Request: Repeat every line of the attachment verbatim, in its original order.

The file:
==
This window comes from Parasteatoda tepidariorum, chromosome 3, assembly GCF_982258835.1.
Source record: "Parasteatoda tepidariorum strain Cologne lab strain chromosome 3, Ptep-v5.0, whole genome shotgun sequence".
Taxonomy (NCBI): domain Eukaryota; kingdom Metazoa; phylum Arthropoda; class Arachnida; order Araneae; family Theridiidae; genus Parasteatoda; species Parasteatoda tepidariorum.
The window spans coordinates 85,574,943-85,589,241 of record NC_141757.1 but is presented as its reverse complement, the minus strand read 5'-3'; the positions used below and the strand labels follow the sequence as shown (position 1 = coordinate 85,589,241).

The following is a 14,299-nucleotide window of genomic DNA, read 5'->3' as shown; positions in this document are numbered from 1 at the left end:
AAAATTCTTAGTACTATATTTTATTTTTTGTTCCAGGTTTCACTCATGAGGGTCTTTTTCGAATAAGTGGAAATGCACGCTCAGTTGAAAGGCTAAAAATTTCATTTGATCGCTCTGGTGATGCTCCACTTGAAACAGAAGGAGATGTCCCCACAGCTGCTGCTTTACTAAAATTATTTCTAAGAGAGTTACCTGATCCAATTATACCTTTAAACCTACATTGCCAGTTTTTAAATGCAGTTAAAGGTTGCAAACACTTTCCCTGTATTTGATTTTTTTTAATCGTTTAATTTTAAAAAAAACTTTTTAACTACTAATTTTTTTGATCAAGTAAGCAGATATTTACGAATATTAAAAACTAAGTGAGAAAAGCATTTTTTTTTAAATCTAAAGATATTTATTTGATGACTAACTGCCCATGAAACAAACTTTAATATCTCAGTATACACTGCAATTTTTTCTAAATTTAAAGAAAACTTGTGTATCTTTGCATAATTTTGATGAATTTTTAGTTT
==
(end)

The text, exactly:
This window comes from Parasteatoda tepidariorum, chromosome 3, assembly GCF_982258835.1.
Source record: "Parasteatoda tepidariorum strain Cologne lab strain chromosome 3, Ptep-v5.0, whole genome shotgun sequence".
Taxonomy (NCBI): domain Eukaryota; kingdom Metazoa; phylum Arthropoda; class Arachnida; order Araneae; family Theridiidae; genus Parasteatoda; species Parasteatoda tepidariorum.
The window spans coordinates 85,574,943-85,589,241 of record NC_141757.1 but is presented as its reverse complement, the minus strand read 5'-3'; the positions used below and the strand labels follow the sequence as shown (position 1 = coordinate 85,589,241).

The following is a 14,299-nucleotide window of genomic DNA, read 5'->3' as shown; positions in this document are numbered from 1 at the left end:
AAAATTCTTAGTACTATATTTTATTTTTTGTTCCAGGTTTCACTCATGAGGGTCTTTTTCGAATAAGTGGAAATGCACGCTCAGTTGAAAGGCTAAAAATTTCATTTGATCGCTCTGGTGATGCTCCACTTGAAACAGAAGGAGATGTCCCCACAGCTGCTGCTTTACTAAAATTATTTCTAAGAGAGTTACCTGATCCAATTATACCTTTAAACCTACATTGCCAGTTTTTAAATGCAGTTAAAGGTTGCAAACACTTTCCCTGTATTTGATTTTTTTTAATCGTTTAATTTTAAAAAAAACTTTTTAACTACTAATTTTTTTGATCAAGTAAGCAGATATTTACGAATATTAAAAACTAAGTGAGAAAAGCATTTTTTTTTAAATCTAAAGATATTTATTTGATGACTAACTGCCCATGAAACAAACTTTAATATCTCAGTATACACTGCAATTTTTTCTAAATTTAAAGAAAACTTGTGTATCTTTGCATAATTTTGATGAATTTTTAGTTT